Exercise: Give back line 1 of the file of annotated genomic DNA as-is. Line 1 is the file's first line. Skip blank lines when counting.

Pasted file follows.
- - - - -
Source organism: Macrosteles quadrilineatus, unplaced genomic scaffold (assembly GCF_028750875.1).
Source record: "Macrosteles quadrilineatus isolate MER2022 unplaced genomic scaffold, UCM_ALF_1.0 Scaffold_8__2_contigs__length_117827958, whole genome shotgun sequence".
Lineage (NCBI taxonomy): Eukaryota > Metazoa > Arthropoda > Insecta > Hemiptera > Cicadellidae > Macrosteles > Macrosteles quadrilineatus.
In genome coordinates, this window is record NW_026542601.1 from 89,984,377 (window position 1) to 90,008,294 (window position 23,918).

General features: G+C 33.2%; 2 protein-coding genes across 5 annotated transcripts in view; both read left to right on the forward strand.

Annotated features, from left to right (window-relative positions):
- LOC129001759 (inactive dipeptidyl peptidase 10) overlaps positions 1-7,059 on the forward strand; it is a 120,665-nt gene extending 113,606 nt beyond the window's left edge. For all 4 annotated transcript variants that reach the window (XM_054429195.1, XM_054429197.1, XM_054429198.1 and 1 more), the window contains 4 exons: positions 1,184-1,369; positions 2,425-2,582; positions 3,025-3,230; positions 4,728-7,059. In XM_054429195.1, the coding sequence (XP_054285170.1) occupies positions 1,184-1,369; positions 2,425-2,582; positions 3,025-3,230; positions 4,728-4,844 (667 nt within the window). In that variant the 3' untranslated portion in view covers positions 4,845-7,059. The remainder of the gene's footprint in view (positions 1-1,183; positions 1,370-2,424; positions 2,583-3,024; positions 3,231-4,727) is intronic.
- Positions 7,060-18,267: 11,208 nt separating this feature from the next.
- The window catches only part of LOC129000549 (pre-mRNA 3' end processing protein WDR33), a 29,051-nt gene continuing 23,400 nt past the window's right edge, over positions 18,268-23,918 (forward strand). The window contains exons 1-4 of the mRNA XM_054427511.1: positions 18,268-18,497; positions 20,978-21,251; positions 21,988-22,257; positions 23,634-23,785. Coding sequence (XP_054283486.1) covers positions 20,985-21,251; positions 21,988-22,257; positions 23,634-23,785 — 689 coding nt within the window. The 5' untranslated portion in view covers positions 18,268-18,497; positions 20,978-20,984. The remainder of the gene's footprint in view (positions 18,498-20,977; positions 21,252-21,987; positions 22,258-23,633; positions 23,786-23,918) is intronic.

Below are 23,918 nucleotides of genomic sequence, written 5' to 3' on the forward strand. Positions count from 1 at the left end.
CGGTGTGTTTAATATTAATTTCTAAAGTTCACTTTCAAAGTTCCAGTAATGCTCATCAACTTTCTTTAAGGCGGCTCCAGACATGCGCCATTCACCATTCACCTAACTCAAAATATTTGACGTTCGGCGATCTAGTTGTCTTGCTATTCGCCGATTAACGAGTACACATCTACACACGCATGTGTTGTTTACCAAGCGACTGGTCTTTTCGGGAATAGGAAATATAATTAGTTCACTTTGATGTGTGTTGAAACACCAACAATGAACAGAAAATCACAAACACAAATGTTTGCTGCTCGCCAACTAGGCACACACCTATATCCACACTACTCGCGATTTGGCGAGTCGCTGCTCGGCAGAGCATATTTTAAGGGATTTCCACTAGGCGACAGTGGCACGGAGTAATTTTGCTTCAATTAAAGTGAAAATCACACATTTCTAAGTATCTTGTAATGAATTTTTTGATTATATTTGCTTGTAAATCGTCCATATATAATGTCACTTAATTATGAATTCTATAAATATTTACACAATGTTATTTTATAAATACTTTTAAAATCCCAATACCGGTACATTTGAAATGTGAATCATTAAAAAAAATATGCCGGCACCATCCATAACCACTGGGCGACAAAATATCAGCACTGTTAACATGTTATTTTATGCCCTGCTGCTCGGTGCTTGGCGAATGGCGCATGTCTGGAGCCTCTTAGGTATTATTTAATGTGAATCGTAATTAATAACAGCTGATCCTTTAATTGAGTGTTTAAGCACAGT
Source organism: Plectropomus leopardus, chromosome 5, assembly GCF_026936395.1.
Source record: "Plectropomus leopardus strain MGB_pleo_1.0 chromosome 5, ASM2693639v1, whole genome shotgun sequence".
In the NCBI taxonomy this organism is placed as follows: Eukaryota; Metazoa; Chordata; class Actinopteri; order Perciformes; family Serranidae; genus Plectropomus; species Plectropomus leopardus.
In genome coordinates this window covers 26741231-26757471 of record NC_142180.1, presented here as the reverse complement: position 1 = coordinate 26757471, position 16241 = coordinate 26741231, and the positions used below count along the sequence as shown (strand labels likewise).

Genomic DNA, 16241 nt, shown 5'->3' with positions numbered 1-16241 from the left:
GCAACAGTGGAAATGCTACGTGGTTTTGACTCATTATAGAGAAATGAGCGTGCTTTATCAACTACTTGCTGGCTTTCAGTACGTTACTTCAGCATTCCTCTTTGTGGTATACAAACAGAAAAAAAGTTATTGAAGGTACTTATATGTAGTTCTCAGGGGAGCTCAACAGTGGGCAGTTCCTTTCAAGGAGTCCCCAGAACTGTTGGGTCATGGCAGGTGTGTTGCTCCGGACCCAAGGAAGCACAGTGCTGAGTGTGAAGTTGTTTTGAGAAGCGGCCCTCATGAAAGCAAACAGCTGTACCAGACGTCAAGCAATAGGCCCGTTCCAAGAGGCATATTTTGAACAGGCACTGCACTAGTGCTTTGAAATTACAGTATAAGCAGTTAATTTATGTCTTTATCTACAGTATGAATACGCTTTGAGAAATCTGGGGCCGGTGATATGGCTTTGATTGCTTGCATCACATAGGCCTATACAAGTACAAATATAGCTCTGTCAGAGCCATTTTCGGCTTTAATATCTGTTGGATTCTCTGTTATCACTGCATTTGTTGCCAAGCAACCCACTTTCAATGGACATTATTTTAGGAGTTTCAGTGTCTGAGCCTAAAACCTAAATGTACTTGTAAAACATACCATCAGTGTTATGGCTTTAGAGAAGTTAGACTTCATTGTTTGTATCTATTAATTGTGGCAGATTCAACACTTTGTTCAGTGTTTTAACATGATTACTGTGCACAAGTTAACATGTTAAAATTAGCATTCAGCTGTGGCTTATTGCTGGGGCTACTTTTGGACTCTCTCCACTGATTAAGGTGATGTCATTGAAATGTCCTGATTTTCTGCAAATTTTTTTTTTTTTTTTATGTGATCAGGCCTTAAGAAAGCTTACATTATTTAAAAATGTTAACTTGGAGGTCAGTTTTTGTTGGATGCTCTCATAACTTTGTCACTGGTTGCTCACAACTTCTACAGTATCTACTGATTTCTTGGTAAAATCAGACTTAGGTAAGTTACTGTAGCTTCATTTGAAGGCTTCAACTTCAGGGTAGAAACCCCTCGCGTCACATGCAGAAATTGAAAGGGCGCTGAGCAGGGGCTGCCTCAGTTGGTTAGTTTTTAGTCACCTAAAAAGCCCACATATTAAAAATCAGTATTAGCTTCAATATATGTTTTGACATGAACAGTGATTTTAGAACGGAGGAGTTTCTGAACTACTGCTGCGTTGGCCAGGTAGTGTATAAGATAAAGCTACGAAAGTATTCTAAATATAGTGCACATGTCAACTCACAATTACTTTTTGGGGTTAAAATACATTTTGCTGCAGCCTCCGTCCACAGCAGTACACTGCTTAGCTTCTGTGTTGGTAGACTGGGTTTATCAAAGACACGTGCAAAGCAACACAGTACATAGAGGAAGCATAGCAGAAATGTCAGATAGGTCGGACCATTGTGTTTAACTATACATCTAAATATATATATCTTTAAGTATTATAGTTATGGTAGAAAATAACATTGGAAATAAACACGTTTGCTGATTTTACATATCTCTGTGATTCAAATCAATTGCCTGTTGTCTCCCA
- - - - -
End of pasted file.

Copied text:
Source organism: Macrosteles quadrilineatus, unplaced genomic scaffold (assembly GCF_028750875.1).